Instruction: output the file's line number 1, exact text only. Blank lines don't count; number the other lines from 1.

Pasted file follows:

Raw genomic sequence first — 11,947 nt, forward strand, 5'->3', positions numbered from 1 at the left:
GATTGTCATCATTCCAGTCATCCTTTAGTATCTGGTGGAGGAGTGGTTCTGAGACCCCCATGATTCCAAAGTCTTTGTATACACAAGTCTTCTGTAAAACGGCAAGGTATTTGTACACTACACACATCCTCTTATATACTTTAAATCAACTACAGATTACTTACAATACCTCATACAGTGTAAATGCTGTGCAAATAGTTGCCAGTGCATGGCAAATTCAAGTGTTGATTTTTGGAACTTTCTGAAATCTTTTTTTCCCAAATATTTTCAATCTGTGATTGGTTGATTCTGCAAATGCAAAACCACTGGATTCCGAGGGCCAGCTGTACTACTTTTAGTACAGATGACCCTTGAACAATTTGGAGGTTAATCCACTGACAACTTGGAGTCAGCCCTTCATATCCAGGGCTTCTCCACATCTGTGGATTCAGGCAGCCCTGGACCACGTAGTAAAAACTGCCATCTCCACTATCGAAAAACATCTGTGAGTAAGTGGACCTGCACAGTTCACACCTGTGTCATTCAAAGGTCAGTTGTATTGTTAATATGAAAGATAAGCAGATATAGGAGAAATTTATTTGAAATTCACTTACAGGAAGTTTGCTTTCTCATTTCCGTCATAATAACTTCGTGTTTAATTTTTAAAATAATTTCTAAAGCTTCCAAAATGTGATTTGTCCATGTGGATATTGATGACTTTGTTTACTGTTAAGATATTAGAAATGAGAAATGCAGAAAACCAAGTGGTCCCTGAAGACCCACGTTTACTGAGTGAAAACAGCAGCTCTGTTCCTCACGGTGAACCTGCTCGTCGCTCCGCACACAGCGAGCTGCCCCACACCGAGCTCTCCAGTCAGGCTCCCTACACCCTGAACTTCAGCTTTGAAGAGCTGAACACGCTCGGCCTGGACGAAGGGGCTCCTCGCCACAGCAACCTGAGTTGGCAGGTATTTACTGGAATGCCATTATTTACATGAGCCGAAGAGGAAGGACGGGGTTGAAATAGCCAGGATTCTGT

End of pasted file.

Raw genomic sequence first — 11,947 nt, forward strand, 5'->3', positions numbered from 1 at the left: